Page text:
Thyroid Cancer

, Valery Kornienko2 and Igor Pronin2

N.N. Blockhin Russian Cancer Research Center, Moscow, Russia

N.N. Burdenko National Scientific and Practical Center for Neurosurgery, Moscow, Russia


Thyroid cancer (TC) is the most common tumor of the endocrine system and amounts to 1–3% in the overall structure of cancers. The incidence of thyroid cancer has been steadily increasing within the past two decades, especially in industrialized countries. In Europe, the average rates are 1.2–3 per 100000 population. In Russia, more than 10000 patients are diagnosed with thyroid cancer every year. According to Davydov and Axel (2012), an increase in the incidence of thyroid cancer amounted to 6.2% in 2007–2012. The increased incidence of thyroid cancer is prevalent in the female population. Women make up 86% of all thyroid malignancies identified (Paches 2000a, b).

Factors contributing to the development of thyroid cancer include hyperplastic processes and disorders of endocrine regulation, radiation exposure and occupational hazards, stay in the areas of radiation accidents, and thyroid injuries.

Papillary carcinoma is a common tumor of the thyroid gland. It accounts for about 70% of all malignant tumors of the thyroid gland and usually develops in the third and fourth decade of life. Papillary carcinoma is characterized by lymphogenous metastasizing, while hematogenous metastasizing occurs relatively infrequently, with the typical location of metastases being lungs. Follicular thyroid cancer amounts to 15–20% and occurs in older age. The incidence of lymphogenous metastasizing of follicular carcinoma is 2–10%; hematogenous metastases occur in 20% of cases, typically in bones. Both forms of cancer are characterized by rather slow growth and a favorable prognosis. The 5- and 10-year survival rate in papillary and follicular thyroid carcinomas is 95.3% and 94.2% and 90.1% and 85.7%, respectively. According to Pacini et al. (2008), despite the increase in its incidence, mortality from thyroid cancer, in general, and from papillary thyroid carcinoma, in particular, remained stable both in 1973 and 2002 and amounted to 0.5 deaths per 100000 patients.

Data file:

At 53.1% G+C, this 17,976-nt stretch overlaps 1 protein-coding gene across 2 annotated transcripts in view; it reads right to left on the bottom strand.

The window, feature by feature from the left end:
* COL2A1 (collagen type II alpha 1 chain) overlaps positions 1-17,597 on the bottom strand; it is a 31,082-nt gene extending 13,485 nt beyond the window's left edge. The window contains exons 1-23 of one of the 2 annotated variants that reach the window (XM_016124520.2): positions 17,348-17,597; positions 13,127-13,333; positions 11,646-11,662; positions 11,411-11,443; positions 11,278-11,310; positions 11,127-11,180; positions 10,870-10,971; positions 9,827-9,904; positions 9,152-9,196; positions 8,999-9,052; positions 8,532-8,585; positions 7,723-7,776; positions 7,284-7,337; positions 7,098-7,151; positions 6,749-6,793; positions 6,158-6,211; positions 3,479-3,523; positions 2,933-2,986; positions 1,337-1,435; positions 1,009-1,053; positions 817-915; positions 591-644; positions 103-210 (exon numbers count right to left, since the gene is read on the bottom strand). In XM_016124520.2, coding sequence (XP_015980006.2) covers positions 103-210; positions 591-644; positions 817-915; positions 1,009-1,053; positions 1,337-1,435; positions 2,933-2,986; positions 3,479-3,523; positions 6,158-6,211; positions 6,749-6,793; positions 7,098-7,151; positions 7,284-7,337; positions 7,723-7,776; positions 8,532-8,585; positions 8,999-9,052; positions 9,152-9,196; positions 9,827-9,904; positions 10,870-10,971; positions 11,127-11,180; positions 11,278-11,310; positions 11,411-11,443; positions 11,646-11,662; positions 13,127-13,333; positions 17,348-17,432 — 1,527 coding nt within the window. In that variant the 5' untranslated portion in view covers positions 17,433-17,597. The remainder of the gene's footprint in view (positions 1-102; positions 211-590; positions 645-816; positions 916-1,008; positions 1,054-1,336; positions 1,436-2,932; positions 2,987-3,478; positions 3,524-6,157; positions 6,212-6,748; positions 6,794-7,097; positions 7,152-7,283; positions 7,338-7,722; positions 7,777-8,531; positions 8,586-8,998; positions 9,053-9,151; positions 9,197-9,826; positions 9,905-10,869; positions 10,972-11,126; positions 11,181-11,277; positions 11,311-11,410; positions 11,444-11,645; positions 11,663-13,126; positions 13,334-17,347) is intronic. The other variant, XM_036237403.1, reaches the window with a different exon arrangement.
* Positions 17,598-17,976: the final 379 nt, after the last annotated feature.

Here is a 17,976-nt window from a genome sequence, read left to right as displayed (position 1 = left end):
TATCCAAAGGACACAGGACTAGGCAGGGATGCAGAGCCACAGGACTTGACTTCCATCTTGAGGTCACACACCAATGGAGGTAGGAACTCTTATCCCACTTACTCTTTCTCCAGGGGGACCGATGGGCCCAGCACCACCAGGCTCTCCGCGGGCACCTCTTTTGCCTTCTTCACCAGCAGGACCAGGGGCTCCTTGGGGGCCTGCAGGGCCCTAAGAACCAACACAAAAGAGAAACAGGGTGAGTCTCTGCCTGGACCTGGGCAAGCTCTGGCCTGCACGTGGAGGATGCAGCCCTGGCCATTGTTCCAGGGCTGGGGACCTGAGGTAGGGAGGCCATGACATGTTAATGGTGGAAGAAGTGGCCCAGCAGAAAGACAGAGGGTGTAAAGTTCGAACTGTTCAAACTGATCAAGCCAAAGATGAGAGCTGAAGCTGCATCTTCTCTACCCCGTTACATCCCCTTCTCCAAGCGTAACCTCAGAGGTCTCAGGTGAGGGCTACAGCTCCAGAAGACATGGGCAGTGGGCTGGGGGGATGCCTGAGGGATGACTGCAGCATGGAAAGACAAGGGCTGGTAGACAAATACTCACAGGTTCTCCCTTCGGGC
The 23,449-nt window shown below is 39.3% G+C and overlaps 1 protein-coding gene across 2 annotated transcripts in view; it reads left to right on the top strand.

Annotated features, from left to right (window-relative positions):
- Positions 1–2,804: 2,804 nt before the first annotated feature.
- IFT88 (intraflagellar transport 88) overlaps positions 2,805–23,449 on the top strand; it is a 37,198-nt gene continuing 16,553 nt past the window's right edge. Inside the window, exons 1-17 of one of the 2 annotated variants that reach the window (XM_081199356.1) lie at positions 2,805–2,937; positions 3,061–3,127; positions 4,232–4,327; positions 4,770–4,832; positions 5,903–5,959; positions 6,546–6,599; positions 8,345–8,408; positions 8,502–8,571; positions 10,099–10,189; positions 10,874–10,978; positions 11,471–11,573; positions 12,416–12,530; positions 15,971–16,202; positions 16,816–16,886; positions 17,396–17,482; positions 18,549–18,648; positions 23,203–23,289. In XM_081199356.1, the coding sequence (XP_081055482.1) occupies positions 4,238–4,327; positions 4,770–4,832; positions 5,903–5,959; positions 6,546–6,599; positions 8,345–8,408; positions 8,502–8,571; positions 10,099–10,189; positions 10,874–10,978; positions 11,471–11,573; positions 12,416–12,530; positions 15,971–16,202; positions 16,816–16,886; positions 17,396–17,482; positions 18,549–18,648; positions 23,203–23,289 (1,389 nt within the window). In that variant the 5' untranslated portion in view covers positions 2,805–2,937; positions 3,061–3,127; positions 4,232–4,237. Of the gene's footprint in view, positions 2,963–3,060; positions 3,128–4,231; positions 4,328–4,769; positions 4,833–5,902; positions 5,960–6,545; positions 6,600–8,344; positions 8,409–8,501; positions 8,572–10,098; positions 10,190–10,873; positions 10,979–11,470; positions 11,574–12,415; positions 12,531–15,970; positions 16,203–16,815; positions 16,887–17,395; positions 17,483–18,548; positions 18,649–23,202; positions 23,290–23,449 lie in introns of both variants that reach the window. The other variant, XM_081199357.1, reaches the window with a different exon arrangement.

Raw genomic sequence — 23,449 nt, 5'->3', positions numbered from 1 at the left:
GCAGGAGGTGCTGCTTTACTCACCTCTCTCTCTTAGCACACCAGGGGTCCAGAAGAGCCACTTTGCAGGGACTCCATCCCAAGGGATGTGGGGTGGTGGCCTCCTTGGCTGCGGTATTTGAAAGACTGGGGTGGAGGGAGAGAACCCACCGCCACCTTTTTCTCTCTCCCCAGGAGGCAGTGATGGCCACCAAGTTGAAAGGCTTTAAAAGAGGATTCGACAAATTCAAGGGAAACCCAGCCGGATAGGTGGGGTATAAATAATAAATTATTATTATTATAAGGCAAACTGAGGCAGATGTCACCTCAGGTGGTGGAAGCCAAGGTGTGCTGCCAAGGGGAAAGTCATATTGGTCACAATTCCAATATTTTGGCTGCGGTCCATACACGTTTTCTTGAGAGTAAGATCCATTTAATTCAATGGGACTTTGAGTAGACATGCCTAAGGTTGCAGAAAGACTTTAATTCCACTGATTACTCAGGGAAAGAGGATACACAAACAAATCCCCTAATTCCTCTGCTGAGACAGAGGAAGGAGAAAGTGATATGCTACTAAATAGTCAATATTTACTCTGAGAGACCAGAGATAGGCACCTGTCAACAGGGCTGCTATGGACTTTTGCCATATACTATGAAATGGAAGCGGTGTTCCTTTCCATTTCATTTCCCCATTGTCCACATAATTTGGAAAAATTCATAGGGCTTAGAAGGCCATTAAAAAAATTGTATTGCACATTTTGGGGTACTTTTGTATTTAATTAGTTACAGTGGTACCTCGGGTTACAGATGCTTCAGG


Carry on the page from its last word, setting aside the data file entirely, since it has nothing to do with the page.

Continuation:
The proportion of other malignant thyroid tumors (medullary carcinoma, undifferentiated/anaplastic cancer) does not exceed 8–15%, while that of squamous cell carcinoma is 3.1%. Squamous thyroid cancer is characterized by early and extensive metastasizing, a severe clinical course and a poor prognosis. Non-differentiated thyroid cancer is also characterized by a severe clinical course with a median survival of 5–6 months (Paches and Propp 1995; Valdina 2006).

The incidence of metastatic brain lesions with thyroid cancer, according to different authors, is 0.1–5% (Parker et al. 1986; Jyothirmayi et al. 1995; Altimari-Romero et al. 1997; Salvati et al. 2001; Mazzaferri et al. 2006; Al-Dhahri et al. 2009). On the other hand, Pemberton (1939) found metastases in 4–9% in the analysis of a series of 774 patients with thyroid cancer. In a retrospective database study for the period from 1976 to 2011, Tsuda et al. (2013) found metastases of papillary carcinoma in the brain only in five cases. The time from the detection of the primary tumor to the detection of metastases of thyroid cancer in the brain is 2.8 years for papillary cancer and 1.2 years for anaplastic cancer (Salvati et al. 1995).

In our sample, metastases of thyroid cancer were identified in 0.8% of cases.

Thyroid cancer metastases in the brain are presented as a supra- and subtentorial lesions. In our cases, we also noted metastatic involvement of the skull with intracranial spread. No significant invasion of adjacent meninges was noted, while the destruction of bone structures infiltrated by the tumor was total. The contrast agent accumulation in the TC metastasis stroma in the brain is homogeneous, in several cases microhemorrhagic inclusions were observed in the form of increased signal portions on T1-weighted MRI.

MRI provides for a study according to the standard protocols—T2-weighted, T1-weighted, T2-FLAIR, and T1-weighted + Gd MRI. Additional methods—3D SPGR, SWI (SWAN), spectroscopy, and ASL—did not show any significant differential diagnostic signs.

Dec 17, 2017 | Posted by in NEUROLOGICAL IMAGING | Comments Off on Thyroid Cancer

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